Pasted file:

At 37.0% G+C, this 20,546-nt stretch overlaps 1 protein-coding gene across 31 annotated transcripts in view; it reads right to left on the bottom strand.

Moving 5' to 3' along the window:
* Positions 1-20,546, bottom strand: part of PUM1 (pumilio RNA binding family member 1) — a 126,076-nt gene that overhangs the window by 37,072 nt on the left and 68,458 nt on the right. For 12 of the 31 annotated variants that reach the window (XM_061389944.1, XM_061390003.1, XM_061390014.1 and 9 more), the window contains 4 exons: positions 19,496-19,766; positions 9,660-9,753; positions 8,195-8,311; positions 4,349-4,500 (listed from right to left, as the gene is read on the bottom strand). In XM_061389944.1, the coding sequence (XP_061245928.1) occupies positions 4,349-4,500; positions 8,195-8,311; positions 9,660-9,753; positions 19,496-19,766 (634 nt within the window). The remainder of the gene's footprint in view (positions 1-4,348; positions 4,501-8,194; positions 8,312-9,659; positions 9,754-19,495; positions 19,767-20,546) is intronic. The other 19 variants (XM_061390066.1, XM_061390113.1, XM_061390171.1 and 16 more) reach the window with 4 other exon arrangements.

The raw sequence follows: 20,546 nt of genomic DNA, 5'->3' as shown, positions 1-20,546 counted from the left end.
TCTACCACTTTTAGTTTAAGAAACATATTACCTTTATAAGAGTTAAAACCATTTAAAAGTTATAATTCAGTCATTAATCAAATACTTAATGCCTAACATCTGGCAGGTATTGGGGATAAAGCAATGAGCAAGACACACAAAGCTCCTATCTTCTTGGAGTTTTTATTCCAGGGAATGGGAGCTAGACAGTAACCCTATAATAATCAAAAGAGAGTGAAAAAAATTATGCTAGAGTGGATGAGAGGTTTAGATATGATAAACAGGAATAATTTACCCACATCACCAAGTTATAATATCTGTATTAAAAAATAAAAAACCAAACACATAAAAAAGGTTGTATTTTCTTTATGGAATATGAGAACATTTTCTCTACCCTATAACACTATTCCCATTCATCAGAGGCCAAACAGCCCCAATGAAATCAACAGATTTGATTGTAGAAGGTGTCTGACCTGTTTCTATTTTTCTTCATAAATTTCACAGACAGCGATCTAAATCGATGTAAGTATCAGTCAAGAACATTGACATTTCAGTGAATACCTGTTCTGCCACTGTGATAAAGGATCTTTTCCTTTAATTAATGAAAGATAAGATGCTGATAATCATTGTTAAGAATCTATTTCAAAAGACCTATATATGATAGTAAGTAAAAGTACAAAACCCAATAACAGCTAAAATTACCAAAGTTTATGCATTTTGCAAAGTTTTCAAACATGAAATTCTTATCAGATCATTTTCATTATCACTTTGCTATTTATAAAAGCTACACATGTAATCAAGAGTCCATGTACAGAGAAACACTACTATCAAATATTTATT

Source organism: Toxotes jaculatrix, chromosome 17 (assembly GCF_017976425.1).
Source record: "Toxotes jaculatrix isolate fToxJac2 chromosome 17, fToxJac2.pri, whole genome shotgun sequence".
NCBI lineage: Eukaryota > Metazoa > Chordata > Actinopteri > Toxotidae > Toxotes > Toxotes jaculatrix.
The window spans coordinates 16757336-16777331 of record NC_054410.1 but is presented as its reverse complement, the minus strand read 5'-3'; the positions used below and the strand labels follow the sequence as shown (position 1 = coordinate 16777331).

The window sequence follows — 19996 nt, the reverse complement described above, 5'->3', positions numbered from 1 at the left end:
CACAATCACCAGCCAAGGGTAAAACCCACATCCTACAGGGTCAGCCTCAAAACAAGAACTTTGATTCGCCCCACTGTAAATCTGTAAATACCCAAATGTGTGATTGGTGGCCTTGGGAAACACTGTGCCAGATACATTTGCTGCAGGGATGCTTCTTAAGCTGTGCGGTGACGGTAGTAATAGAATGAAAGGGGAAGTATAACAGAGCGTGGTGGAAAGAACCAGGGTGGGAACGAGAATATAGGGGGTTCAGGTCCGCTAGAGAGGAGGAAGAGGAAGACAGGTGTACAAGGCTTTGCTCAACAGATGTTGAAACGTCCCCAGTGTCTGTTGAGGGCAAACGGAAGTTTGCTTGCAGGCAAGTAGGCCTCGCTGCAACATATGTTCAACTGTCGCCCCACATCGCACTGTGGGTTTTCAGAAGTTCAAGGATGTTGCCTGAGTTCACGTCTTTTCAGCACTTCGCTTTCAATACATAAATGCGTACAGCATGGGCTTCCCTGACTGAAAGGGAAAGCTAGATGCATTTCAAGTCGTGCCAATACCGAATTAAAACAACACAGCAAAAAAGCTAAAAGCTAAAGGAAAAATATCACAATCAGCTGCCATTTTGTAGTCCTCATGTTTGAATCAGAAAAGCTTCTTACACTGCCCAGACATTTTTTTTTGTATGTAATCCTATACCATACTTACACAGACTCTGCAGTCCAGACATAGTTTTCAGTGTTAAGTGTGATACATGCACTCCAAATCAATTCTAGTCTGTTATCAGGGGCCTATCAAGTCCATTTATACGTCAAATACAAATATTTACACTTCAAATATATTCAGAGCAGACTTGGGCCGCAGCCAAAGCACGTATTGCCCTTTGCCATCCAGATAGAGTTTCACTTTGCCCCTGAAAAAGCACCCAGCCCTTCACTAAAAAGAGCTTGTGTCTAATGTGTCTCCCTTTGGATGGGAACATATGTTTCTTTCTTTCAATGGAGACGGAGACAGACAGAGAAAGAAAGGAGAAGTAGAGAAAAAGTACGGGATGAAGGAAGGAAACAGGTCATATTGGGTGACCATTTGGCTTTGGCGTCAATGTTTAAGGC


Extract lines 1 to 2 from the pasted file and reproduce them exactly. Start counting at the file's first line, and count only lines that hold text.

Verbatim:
At 37.0% G+C, this 20,546-nt stretch overlaps 1 protein-coding gene across 31 annotated transcripts in view; it reads right to left on the bottom strand.

Moving 5' to 3' along the window: